Having worked as a designer with a focus on illustration in different industries for a long time, I can look back at an evolution in my style. My interests in lettering, collage using vintage children's books and ink pen / watercolor digitally composed are some of the media I’ve explored, developed, and marketed as a freelance illustrator and licensing artist.
In addition to my commissions in these specific styles, add my almost 15 years of experience in illustration and design for private label. Brands like Speedo hire me to develop a range of concepts and styles to appeal to a broad demographic. These type of assignments for Speedo wholesale or retailers like Target help to keep me up-to-date with trends, pop culture and provide an opportunity to learn new tools and ways to draw. Tips on drawing Manga style? Google to the rescue! Private label work has finely-honed my skills for being an illustrative chameleon... and it's really fun!
HOWEVER, in the art licensing world I tend to gravitate to, and admire accomplished designers and illustrators like Elizabeth Olwen, Katie Daisy, and Jennifer Orkin Lewis (August Wren) who concentrate on ONE STYLE. These prolific artists are produce A LOT of art, sticking with their one thing and refining that beautiful look.
I see these artist's portfolios and think; "Ah, the simplicity, the instantly recognizable and consistent look!" I ALSO think: "What am I doing wrong?" My work ethic, my customer satisfaction record and integrity are all top-notch. But still, (like so many of us) I will compare. With a variety of styles on my website, I've been concerned that my work samples appear too assorted for potential buyers to grasp my intent. I've worried that my "brand" is neither strong nor entirely clear.
In January, illustrator and Photoshop brush creator Kyle T. Webster published this awesome article on Medium that I'm going to re-read every few months— if you read nothing else today, read it. Here, he explains the benefits of promoting more than one style. The article has really encouraged me to consider my diverse approaches as an asset. And for me, it's also a necessity in paying my bills while building my art for licensing business. These other looks are an ADD, not a TAKE AWAY. Kyle was also interviewed on illustrator Andy J. Pizza's Creative Pep Talk podcast where they continue to touch on this subject. Kyle says: “If I can offer 5 different things to 5 different clients, why wouldn't I?"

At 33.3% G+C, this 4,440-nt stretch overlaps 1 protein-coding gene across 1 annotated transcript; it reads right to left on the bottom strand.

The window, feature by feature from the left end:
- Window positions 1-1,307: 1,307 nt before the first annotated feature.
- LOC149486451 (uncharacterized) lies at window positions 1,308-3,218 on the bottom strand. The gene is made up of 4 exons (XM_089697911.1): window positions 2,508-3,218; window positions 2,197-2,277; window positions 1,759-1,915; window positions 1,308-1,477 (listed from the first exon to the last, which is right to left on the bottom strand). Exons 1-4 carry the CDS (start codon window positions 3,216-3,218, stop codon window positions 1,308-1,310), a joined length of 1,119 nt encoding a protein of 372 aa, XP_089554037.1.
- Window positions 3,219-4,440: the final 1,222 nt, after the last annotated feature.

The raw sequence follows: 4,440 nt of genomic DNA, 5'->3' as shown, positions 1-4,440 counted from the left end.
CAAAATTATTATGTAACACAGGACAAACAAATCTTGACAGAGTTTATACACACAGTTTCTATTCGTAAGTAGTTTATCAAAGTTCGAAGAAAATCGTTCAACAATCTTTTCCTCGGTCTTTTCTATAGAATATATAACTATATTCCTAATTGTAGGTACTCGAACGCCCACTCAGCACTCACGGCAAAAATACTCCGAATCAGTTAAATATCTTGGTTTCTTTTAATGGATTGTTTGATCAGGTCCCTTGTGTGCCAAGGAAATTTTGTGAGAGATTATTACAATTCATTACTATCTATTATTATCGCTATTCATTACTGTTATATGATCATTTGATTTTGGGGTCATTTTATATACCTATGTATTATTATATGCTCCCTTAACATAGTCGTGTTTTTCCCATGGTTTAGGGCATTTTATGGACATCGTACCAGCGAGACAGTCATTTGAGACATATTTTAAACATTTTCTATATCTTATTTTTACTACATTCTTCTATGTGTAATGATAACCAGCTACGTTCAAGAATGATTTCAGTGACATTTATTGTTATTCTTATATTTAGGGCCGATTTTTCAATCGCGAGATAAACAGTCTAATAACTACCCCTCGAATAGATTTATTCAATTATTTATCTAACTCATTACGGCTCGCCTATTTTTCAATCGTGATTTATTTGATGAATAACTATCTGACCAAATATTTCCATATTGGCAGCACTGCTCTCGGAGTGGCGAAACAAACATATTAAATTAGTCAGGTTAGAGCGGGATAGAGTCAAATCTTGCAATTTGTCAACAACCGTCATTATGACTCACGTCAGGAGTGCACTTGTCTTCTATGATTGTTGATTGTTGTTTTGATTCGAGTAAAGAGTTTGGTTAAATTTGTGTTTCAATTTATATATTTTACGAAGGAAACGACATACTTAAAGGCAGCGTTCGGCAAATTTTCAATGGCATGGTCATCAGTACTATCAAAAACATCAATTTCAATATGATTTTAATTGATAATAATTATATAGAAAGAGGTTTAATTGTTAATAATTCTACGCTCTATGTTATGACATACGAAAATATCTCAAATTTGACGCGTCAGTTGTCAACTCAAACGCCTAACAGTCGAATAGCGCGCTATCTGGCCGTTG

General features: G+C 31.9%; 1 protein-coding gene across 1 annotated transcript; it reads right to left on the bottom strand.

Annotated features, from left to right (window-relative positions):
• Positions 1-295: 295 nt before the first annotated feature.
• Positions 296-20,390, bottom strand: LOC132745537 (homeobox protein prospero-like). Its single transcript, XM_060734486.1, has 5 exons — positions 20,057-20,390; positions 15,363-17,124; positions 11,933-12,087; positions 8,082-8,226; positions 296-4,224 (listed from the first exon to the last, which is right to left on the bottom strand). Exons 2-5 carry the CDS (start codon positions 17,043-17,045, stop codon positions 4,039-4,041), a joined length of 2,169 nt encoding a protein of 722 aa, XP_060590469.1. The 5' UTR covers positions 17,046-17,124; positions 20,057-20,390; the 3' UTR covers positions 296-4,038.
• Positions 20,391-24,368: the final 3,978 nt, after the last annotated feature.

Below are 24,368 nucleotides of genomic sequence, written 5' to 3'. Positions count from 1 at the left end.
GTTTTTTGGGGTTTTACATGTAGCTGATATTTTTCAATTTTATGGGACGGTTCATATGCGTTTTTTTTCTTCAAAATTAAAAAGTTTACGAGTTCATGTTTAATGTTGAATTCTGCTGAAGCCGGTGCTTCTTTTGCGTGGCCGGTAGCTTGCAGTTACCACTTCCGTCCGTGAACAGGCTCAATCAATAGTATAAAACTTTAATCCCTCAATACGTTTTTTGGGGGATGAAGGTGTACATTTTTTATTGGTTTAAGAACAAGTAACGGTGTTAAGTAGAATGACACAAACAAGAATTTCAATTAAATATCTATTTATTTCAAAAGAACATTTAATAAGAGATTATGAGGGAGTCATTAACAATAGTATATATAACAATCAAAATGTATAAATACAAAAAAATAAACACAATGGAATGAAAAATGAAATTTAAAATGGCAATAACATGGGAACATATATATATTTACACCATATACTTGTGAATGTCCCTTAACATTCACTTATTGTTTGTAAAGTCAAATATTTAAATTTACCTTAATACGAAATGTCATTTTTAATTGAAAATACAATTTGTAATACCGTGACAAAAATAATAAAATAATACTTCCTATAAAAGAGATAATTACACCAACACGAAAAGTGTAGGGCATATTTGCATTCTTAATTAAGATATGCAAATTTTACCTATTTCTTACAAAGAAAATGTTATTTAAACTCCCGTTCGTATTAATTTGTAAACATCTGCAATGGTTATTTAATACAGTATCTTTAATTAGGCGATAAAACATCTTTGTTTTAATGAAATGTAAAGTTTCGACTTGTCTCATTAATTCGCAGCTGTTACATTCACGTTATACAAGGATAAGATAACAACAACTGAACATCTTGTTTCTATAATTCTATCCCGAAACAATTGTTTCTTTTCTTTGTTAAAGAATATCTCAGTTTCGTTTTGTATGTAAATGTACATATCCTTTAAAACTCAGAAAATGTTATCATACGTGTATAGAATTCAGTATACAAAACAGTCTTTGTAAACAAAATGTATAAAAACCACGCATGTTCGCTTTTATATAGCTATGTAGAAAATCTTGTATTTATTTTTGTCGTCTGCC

Another artist well known for, and currently celebrating multiple styles is Sally Swindell of Studio SSS / They Draw and Cook. She's doing a great project right now called #the100waysofpineapples that perfectly demonstrates her skill in creating extremely varied looks, such an excellent example of what you can do with a simple subject. Salli says: "When I taught How to Build a Freelance Illustration Business I tried so hard to describe “style” as bigger than your art technique."
Amy Schimler-Safford is a licensing artist / illustrator with an established and sophisticated collage and paint style. When I recently asked about her other work, still-life florals in oil, she explained that doing this other style has helped her illustration work so much and that "I am happier stealing time to be creative for me." Yes— I GET that!
Lastly, I somehow came across Melinda Beck's site and I instantly wanted to re-order my entire portfolio by STYLE (which I basically just did) And let's not even talk about her 900+ pieces of STOCK ART! There MUST be 2 of her. :)
Obviously there is no one-size-fits-all. Each of us is finding our way with what works at the time. I like to sketch while watching TV, I have a busy mind with tons of ideas and different ways to execute them. I follow what I'm interested in, and what clients will pay for. Sometimes I'm presented the bonus of discovering something new that may blossom into a new approach or product. Versatility is my theme right now. And when consciously nurtured my curiosity is a personal strength and resource to my clients.
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